By Caren Chaffee
As the summer months approach, many youth will be out of school for summer break. However, learning should not cease just because another grade level comes to an end.
There are many opportunities for youth to continue to learn, whether they are enrolled in a structured educational program throughout the warm weather months. Activities that promote learning do not have to be overly structured, expensive or time-consuming. Rather, the best opportunities are often environmental or situational endeavors.
The outdoors provides an excellent opportunity to explore and learn. Nature walks give youth the opportunity to take a closer look at the beauty of the world around them. They may find vegetation that is unfamiliar to them and choose to do some follow-up Internet research to identify it. Or, they may catch sight of a bird or hear a bird call that they had not heard before. Youth with a penchant for creativity may collect a few items and create beautiful art from nature. After dark, youth can view the night sky and learn about stars, constellations and planets.
Parks provide opportunities for youth to grow socially. Children typically gravitate to playground equipment and swing sets. Often, even children who are tentative to make new friends are drawn into imaginative play as groups of their peers explore and create scenarios on playgrounds shaped like castles and pirate ships. Unplanned “play dates” emerge as children who may not otherwise spend time together find themselves embroiled in creating new, fluid story lines which change as the “characters” arrive at and leave the playground throughout the day.
Local parks also offer occasions for pick-up basketball, volleyball or baseball games. While these games are excellent opportunities for youth to hone their athletic skills, even more important lessons are learned: Teamwork, cooperation and turn-taking, which are valuable tutorials that youth can carry with them throughout their lives.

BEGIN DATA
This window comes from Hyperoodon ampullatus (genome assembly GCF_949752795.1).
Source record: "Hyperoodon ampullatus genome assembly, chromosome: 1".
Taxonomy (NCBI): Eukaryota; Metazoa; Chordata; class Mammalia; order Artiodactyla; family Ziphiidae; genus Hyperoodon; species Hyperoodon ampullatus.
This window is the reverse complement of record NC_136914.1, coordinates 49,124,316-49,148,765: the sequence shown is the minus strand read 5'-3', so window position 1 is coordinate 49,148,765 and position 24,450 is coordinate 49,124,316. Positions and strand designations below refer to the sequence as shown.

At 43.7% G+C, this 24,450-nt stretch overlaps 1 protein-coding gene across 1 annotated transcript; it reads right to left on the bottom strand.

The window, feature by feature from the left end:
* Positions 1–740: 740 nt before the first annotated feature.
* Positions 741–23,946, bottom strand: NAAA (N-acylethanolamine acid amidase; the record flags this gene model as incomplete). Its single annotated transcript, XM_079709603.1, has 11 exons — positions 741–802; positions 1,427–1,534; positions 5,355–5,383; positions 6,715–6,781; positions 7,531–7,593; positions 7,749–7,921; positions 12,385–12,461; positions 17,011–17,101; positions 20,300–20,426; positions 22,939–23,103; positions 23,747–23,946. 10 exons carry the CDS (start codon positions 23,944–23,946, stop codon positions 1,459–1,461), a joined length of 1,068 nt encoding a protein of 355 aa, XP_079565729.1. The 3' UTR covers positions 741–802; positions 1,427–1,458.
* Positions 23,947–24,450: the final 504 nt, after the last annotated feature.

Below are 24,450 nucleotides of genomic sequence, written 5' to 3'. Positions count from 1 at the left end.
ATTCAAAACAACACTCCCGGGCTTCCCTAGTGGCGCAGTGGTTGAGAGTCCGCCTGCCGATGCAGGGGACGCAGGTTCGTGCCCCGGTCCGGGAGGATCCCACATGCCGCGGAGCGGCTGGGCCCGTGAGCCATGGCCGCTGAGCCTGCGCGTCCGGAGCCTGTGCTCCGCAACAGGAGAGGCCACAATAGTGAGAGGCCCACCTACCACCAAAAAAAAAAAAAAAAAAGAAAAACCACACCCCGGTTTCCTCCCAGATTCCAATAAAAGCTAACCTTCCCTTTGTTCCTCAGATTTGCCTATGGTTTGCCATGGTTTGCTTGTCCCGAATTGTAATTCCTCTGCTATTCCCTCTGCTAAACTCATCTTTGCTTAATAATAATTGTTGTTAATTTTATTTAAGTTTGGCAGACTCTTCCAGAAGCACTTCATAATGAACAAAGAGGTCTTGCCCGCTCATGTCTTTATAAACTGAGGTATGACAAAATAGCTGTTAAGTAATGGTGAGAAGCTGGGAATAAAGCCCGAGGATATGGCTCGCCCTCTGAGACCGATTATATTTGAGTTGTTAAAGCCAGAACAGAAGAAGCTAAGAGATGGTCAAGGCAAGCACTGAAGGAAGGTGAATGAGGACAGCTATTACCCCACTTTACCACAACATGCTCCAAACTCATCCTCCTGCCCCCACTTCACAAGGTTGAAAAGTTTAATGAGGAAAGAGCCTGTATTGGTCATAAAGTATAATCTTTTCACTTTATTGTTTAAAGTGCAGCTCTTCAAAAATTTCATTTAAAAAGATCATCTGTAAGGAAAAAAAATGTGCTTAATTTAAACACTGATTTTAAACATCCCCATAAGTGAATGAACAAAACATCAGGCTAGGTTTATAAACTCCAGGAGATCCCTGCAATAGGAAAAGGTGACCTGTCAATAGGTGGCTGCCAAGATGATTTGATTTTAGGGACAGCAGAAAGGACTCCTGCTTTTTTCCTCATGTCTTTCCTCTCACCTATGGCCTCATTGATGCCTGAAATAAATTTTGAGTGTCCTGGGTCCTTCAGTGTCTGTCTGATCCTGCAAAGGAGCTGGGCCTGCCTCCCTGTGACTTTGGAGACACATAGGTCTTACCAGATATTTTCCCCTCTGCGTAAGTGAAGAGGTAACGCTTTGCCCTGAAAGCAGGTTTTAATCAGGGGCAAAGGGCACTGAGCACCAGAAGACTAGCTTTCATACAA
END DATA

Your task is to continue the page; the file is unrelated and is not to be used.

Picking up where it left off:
Gardening is a popular summer activity. However, not all youth have an opportunity to tend to a backyard garden. If possible, youth can offer to help a neighbor with his or her garden, volunteer to tend a garden at a local park or provide similar outdoor or landscaping assistance at a senior center. Gardens offer excellent lessons on healthy food choices, but more importantly, help children learn the importance of patience and careful cultivation in helping something grow.
Summer months don’t always carry the promise of good weather. In the event that poor weather prohibits outdoor play and learning, one of the easiest and most significant activities that can encourage youth to continue to learn is reading. Local libraries open a world of opportunity at no cost. Research demonstrates that youth who are proficient at reading are more likely to graduate from school. If poor literacy skills extend into adulthood, they represent a significantly higher risk of living in poverty. Promoting literacy among children and youth is one of the most important lessons an adult can impart on a child. In fact, high frequency reading parents are six times more likely to have high frequency reading children. Therefore, it is important for youth to witness significant adults in their lives invested in reading and literacy.
While the warm weather offers a multitude of learning opportunities in the absence of a structured educational program, adults are a key part of cultivating this learning. Significant adults in the lives of youth must help expose them to these opportunities and encourage them to participate in activities that will further their learning.